After the prolonged recession and slow growth economy we’ve faced over the last few years, the organizational cupboards have been mostly devoid of any good news. Across many industries, it has been common to see forecasts coming in below operating plan, suppliers shuttering their operations, and excess inventory being built due to unmet demand. In short, no shortage of bad news.
Inside every organization, someone has the job of delivering all this bad news, and that task often falls to supply chain leadership in the person of demand planners or S&OP leads. These are the people who have been on the hook as they facilitate the discussions to review business results and forecasts.
In the wake of several years of bad economic news, it would be easy to fall into the trap of negativity – yet negative attitudes are not rewarded in most corporate cultures. The dilemma for these supply chain leaders is delivering the reality of the bad news without being considered “nattering nabobs of negativism.” A tough task.
“The Tyranny of Positivity”
Certainly, delivering a pessimistic outlook in the form of business results and a forecast runs counter to our aspirational culture. In the U.S., in particular, we are a “can do” people. We have been influenced by business writings and popular culture about the power of both being and thinking positive. Whether it is Tony Robbins, Norman Vincent Peale’s “The Power of Positive Thinking” or the latest positivity tome, “The Secret,” by Rhonda Byrne, we have been acculturated to being positive and visualizing great outcomes. We have leaders like General Colin Powell saying that “perpetual optimism is a force multiplier,” meaning that being optimistic yields exponential results. It seems almost un-American to be negative.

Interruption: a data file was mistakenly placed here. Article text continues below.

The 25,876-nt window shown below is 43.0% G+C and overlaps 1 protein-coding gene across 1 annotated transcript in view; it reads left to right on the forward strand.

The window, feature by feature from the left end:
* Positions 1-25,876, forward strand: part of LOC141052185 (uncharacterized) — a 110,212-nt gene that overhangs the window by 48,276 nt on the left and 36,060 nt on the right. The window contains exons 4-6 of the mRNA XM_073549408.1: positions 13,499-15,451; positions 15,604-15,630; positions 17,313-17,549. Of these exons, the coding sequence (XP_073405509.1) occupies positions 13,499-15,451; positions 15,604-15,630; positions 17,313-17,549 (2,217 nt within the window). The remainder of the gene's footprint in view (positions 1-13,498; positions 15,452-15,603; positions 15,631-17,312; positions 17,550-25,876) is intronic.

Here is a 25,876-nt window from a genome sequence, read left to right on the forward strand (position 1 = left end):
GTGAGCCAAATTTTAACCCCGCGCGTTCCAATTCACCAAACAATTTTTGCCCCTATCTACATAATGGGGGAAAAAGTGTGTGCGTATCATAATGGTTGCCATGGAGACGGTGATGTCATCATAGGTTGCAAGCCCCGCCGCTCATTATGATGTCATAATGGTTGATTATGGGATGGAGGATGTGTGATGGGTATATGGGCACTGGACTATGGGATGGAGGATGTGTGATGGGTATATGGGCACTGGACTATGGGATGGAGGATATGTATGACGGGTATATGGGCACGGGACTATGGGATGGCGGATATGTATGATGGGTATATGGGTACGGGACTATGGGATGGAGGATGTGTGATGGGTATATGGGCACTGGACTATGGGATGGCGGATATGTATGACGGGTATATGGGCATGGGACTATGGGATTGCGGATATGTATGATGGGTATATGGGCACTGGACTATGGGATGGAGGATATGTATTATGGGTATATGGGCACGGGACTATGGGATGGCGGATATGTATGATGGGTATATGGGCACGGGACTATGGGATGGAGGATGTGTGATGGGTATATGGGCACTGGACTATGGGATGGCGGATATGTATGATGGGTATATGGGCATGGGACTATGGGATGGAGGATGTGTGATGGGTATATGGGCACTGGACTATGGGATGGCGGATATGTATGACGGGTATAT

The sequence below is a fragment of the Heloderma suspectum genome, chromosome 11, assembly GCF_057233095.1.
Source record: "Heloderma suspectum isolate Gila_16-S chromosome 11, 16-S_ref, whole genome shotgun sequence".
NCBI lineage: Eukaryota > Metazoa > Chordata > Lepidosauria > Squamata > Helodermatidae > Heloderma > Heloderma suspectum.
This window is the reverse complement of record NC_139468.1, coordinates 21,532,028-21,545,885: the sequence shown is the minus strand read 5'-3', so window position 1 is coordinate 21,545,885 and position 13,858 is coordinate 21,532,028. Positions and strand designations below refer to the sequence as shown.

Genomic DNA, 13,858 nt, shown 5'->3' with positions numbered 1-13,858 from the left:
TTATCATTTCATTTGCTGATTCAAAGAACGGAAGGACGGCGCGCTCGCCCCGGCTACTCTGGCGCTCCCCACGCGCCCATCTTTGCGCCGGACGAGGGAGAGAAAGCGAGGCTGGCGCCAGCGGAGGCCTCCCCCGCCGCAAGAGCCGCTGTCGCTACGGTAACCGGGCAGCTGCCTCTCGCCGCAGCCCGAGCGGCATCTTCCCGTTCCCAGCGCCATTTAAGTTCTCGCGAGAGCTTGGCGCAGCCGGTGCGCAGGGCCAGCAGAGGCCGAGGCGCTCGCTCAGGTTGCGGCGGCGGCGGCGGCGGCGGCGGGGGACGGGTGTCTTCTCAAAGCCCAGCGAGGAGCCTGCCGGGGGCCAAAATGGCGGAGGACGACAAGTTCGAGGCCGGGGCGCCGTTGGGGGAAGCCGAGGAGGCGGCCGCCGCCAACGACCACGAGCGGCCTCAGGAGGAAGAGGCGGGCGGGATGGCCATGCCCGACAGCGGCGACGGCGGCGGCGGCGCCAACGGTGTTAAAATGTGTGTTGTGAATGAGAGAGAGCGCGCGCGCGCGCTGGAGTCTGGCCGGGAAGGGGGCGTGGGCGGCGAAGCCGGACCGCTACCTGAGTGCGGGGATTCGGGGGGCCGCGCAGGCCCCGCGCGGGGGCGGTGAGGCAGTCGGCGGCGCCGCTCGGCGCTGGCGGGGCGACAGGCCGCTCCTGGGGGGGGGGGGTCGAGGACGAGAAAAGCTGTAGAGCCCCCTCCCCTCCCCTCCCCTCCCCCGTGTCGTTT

A good friend calls this obsession with being positive the “tyranny of positivity.” At times this constant focus on positivity can seem “tyrannical,” because as we all know, not all results are favorable.
Inevitably, despite the best intentions and most positive outlook, reality will creep in. Over the last few years, consumers flat out stopped buying, retailers contracted their inventories, SKU rationalization became a dominant theme, and many new products fell short of expectations. Forecasts were missed, and demand planners and S&OP leads had to present the results, often putting them at odds with the folks that want to continue riding on the positivity train, regardless of whether it is heading in the right direction.
Even when bad news comes, people still look for the silver lining or positive spin in the results. Research came out years ago asserting that professional forecasters of every type were five times more likely to react to a positive trend than to a negative trend. As my father used to say, “The weekend forecast for Cape Cod is always sunny with a chance of clouds.” It is simply in our nature to find the good in the bad.
In best practice, the most effective demand plans (and the resultant supply plans) are reality-based with a slight tinge of optimism. The baseline forecast should align with trends, activities, shipment history and plans, and the optimism comes from giving a knowing nod to the well-articulated and -quantified assumptions attached to sales and marketing activities. The benefit of being reality-based is that the organization does not over- or under-commit resources – and if the aspirations and assumptions do not pan out, they can be removed from the plan because they have been identified separately. Such demand plans are prudent and conservative, with an opportunity for growth if some of the external factors and go-to-market plans begin to align.
10 Tips for Delivering the Bad News
So how do you deliver bad news in an environment that craves positive thinking? It’s not easy. Having been a demand planning manager and an S&OP leader through two recessions, I have had to deliver a lot of bad news. Below I offer some tips to managing the delivery of bad news based on my own experience having done some things right and, well, some things not so right.